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August 09, 1974 - Image 5

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Publication:
Michigan Daily, 1974-08-09

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Friday, August-9, 1974

THE MICHIGAN DAILY

Page Five

crnerna wekn

Pick of the week:
African Queen
Cinema Guild, Arch. And.
Sat., 7:30, 9:30
This John Huston film- a
tale of adventure and romance
set in the background of Africa
during World War I - is a mo-
tion picture classic of the first
order. Huston's direction is eco-
nomical, but at the same time
revealing,
But better than the story or
the direction is the marvelous
acting. Queen garnered for
Humphrey Bogart his only Os-
car. We see here not the hard
guy Bogey, but a Bogart play-
ing a simple man who is willing
to give his life for what he be-
lieves.
Katherine Hepburn also stars
as a missionary's daughter who
finds strength in herself, love
for Bogart, and the realization
of her own power as a person.
This film is surprising in that
it is great entertainment and at
the same time a great state-
ment on the nature of humanity.
The two people who journey
down the Congo River to their
doom know their fate, but be-
cause of their determination
and devotion to each other they
overcome their fear and carry
on-
African Queen is one of the
best films ever made, and is
well worth the time and money
to see it.
-David Warren
One Day in the
Life of Ivan Denisovich
Cinema H, Aud. A
Sat., 7:30, 9:30
Of the two films so far made
from the novels of Alexander
Solzhenitsyn, one was poor and
one was excellent. The film ad-
aptation of First Circle was
pretentious and overdone. One
Day, on the other hand, is a
brutally realistic film that ac-
curately captures the impact.
of the novel.
As in the book, the film simply
records one day in the life of
one prisoner in a Stalinist labor
camp in Siberia, Ivan Deniso-
vich (played by Tom Courtnay).
The picture chillingly depicts
the brutality of the guards, the
hunger of the prisoners, and
the bitter, bitter cold.
The viewer should keep in
mind throughout this excellent

but depressing film that Solz-
henitzyn spent eight years in
such camps.
-James Hynes
The Ritual
Cinema Guild, Arch. And.
Fri., 7:30, 9:30
The Ritual looks quite differ-
ent from any other Ingmar
Bergman film you may have
seen -- simply because it's not
a movie. It's a 75-minute play
in nine scenes, a fact that's
impossibleto f o r g e t. while
watching it projected on a large
screen.
Sitting through the film, made
originally in 1969 for Swedish
television, requires all the con-
centration a viewer can mus-
ter. The movie is photographed
in a series of almost claustro-
phobic close-ups that can make
you seasick in a theater.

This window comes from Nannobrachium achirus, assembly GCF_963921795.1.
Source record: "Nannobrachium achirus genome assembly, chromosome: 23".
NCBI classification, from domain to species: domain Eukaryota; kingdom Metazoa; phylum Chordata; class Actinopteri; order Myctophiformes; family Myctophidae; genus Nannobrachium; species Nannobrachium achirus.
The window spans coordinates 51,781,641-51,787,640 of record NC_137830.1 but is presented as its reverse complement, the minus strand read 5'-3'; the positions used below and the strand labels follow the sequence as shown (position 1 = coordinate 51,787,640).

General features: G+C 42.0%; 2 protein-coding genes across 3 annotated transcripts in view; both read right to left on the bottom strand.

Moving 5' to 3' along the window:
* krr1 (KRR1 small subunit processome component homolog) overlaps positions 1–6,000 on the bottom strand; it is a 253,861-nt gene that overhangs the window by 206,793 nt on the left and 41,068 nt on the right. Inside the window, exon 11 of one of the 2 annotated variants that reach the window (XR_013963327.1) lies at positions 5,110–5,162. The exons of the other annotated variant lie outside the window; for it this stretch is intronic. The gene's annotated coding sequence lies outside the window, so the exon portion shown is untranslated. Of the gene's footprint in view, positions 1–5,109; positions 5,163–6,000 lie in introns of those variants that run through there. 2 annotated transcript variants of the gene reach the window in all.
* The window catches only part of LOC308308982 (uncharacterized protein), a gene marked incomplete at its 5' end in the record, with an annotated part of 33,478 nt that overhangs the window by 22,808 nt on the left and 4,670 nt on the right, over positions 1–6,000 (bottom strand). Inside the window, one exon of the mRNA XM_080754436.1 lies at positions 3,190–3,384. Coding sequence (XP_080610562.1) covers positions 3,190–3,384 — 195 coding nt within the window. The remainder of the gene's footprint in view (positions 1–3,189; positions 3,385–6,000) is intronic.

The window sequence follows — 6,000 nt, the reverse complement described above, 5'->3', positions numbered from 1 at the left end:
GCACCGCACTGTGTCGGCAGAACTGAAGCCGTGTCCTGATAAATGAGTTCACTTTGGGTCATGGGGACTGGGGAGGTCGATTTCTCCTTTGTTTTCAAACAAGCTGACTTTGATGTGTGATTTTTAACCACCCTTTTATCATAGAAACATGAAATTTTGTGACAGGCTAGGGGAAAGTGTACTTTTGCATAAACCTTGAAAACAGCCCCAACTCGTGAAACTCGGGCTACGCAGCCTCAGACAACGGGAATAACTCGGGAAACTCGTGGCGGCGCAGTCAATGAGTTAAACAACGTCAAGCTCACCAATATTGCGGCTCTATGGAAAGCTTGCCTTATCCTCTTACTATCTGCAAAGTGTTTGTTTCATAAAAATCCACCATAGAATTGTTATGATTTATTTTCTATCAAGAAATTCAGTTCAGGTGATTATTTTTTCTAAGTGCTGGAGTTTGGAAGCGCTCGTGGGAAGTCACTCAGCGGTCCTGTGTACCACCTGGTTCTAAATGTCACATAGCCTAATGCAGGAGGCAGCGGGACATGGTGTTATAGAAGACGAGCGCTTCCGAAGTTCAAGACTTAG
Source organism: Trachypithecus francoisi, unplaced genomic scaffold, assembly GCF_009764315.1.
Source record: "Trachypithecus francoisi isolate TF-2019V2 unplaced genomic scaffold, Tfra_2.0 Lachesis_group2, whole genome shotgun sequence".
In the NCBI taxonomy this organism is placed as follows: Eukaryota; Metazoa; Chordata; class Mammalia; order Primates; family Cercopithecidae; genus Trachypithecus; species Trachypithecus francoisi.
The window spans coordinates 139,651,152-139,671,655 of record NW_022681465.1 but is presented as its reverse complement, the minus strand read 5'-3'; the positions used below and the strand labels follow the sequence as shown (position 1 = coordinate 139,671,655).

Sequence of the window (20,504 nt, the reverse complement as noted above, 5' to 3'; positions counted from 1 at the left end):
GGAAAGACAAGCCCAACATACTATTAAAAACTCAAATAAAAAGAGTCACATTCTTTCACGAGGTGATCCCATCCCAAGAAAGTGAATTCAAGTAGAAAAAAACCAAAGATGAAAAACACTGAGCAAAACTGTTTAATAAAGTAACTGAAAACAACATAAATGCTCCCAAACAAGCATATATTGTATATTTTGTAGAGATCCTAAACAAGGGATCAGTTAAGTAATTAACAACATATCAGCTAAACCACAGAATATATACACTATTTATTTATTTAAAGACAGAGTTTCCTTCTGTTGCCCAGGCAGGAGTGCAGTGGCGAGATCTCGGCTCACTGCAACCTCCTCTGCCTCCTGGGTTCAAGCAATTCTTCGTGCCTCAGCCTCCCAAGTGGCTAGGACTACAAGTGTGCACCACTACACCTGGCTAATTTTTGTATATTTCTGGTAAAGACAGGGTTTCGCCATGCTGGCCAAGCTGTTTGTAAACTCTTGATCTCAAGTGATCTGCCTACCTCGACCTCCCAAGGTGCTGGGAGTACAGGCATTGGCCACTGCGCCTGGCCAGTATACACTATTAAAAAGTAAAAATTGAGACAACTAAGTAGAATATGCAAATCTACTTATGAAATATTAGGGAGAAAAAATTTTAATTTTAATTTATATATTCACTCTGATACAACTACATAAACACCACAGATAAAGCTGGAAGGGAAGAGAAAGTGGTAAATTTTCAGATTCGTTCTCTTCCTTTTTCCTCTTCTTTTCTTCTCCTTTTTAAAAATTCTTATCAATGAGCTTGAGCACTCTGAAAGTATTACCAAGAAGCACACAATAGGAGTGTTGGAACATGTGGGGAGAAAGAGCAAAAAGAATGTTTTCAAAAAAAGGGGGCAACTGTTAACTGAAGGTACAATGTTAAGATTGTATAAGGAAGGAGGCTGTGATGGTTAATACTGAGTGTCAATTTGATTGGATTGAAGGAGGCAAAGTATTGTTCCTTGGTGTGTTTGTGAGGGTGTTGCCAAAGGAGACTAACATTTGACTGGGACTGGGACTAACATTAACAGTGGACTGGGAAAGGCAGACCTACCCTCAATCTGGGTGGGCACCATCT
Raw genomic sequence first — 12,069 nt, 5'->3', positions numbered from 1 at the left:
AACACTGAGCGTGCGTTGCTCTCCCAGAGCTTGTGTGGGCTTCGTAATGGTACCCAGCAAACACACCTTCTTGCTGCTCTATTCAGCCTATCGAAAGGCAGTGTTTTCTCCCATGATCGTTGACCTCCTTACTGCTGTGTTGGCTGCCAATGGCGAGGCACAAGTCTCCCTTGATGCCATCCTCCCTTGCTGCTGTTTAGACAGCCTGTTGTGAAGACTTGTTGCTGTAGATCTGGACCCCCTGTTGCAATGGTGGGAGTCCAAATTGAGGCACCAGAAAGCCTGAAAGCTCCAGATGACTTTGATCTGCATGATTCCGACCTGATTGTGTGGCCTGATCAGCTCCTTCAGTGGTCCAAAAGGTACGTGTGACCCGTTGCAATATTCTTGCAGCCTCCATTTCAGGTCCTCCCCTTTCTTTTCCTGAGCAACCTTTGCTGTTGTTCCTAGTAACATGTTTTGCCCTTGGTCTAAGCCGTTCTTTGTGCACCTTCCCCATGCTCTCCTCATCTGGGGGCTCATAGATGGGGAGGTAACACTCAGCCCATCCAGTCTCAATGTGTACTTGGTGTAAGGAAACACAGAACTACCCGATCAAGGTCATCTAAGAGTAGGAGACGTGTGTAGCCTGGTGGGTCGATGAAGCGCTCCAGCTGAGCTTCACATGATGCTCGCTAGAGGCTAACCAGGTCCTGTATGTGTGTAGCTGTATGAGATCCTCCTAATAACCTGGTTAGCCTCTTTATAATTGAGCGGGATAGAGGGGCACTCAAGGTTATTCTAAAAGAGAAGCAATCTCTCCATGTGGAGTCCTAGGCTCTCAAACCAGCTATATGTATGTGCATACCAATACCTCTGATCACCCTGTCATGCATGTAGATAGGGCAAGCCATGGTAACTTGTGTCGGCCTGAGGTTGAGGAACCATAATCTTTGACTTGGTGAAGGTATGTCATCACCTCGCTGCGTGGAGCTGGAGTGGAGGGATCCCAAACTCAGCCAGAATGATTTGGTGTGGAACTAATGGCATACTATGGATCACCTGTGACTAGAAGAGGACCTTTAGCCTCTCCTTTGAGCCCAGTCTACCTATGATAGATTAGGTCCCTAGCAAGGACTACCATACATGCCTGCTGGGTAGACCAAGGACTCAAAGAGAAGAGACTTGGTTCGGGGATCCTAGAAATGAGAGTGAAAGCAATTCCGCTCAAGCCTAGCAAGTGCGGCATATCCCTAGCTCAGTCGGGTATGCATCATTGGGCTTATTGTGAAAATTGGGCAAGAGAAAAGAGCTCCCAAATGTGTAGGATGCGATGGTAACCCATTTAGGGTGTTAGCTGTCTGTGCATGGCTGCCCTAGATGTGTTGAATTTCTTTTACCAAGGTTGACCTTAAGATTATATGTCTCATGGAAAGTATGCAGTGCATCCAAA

Making heads or tails of the
film demands more than con-
centration, it requires sympathy
and some knowledge of Berg-
man's past work.
The play concerns three tra-
veling actors, Gunnar Bjorn-
strand, Ingrid Thulin and An-
ders Ek, who have been brought
before a judge on charges of
having given an obscene per-
formance, the nature of which
is never revealed.
The movie, which is itself as
stylized as a ritual, is per-
formed by actors whose careers
are identified with the direc-
tor's and lightly recalls the ma-
jor themes of a number of
Bergman's films. As such, The
Ritual is definitely for believ-
ers only - in Ingmar Bergman.
-Jeff Sorensen
Lords of Flat bush
State
There are movies about the
fun '50s (American Graffiti),
and there are movies about the
seamy '50s (The Wild One, Re-
bel Without A Cause). N o w
there comes a movie about the
'50s as they really were in the
Flatbush section of Brooklyn.
The Lords of Flatbush is an
honest attempt to show the
sometimes painful metamorphi-
sis of four young "Lords" from
boys to men.
The story concerns the adven-
tures of Chico, who tries to
establish more than just a
drive-in romance with the WA-
SPy daughter of a colonel, who
is trying to be more than just a

Friday night score; Stanley,
whose nickname "Moose" hides
the fact that he is a sensitive
dreamer of better things and
his pregnant girl Francie,
whose dream in life is to own a
$1600 wedding ring.
The film, crudely shot on the
sly in the confines of Flatbush,
is both humorous and sad. The
performances of Perry King,
Sylvester Stallone (outstanding
as Stanley) and Henry Wink-
ler (TV's Fonzie) are mirrors
of a past generation, lost some-
where between Polish weddings
and soda-shop symphony.
-Chuck Bloom
Terminal Man
- The Movies, Briarwood
Terminal stars George Segal
in a fascinating failure of a mo-
tion picture. Directed and writ-
ten by Mike Hodges from Mich-
ael Crichton's best-selling novel,
Terminal is one-third interest-
ing and two-thirds ridiculous.
Crichton's story of a slightly
disturbed paranoid psychotic
who submits to an operation for
a cure to his "disease" was at
best fairly nice paperback ma-
terial.
On celluloid, the results of this
complex and frightening futuris-
tic medical technology make a
big joke of Segal and seems
closer to a Dean Martin shoot-